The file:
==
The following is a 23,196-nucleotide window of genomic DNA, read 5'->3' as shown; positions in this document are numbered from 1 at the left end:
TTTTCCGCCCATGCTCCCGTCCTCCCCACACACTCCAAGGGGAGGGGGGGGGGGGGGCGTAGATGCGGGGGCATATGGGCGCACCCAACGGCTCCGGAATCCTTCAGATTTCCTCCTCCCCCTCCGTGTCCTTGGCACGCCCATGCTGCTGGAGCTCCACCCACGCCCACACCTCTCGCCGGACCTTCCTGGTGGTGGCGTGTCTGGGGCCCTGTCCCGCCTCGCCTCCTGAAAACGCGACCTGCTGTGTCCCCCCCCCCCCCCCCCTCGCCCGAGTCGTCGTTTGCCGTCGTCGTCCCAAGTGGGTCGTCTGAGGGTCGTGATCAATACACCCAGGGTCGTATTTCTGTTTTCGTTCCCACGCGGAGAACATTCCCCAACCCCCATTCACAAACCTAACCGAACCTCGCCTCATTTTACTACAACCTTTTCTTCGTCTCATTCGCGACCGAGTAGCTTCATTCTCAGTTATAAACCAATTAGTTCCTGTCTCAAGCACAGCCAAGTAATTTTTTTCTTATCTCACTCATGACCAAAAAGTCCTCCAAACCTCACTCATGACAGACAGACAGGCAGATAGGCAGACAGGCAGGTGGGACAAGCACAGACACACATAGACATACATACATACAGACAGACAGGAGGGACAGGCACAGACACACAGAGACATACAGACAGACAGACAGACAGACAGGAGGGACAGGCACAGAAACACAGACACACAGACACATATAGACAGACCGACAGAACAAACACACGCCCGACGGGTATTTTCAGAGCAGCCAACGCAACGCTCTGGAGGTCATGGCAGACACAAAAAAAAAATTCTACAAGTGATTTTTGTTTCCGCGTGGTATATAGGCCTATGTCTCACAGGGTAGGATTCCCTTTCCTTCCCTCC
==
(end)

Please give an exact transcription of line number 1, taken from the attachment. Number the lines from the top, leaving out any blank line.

The following is a 23,196-nucleotide window of genomic DNA, read 5'->3' as shown; positions in this document are numbered from 1 at the left end: